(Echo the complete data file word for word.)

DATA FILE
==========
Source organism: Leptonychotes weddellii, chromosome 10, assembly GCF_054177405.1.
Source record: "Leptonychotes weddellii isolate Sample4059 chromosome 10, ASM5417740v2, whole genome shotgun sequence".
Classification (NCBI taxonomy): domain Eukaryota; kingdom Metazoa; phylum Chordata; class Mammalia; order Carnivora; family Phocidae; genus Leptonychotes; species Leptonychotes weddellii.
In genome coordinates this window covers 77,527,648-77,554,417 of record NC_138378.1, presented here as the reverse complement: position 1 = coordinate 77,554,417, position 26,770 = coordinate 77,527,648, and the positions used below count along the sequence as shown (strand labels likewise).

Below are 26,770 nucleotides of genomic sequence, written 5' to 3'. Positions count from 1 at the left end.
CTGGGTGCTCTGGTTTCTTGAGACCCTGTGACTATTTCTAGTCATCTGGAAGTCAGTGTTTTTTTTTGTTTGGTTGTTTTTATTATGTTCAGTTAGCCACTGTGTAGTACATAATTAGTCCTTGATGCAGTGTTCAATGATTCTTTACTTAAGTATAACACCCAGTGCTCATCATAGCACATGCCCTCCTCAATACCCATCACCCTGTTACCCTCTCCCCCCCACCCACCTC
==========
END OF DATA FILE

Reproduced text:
Source organism: Leptonychotes weddellii, chromosome 10, assembly GCF_054177405.1.
Source record: "Leptonychotes weddellii isolate Sample4059 chromosome 10, ASM5417740v2, whole genome shotgun sequence".
Classification (NCBI taxonomy): domain Eukaryota; kingdom Metazoa; phylum Chordata; class Mammalia; order Carnivora; family Phocidae; genus Leptonychotes; species Leptonychotes weddellii.
In genome coordinates this window covers 77,527,648-77,554,417 of record NC_138378.1, presented here as the reverse complement: position 1 = coordinate 77,554,417, position 26,770 = coordinate 77,527,648, and the positions used below count along the sequence as shown (strand labels likewise).

Below are 26,770 nucleotides of genomic sequence, written 5' to 3'. Positions count from 1 at the left end.
CTGGGTGCTCTGGTTTCTTGAGACCCTGTGACTATTTCTAGTCATCTGGAAGTCAGTGTTTTTTTTTGTTTGGTTGTTTTTATTATGTTCAGTTAGCCACTGTGTAGTACATAATTAGTCCTTGATGCAGTGTTCAATGATTCTTTACTTAAGTATAACACCCAGTGCTCATCATAGCACATGCCCTCCTCAATACCCATCACCCTGTTACCCTCTCCCCCCCACCCACCTC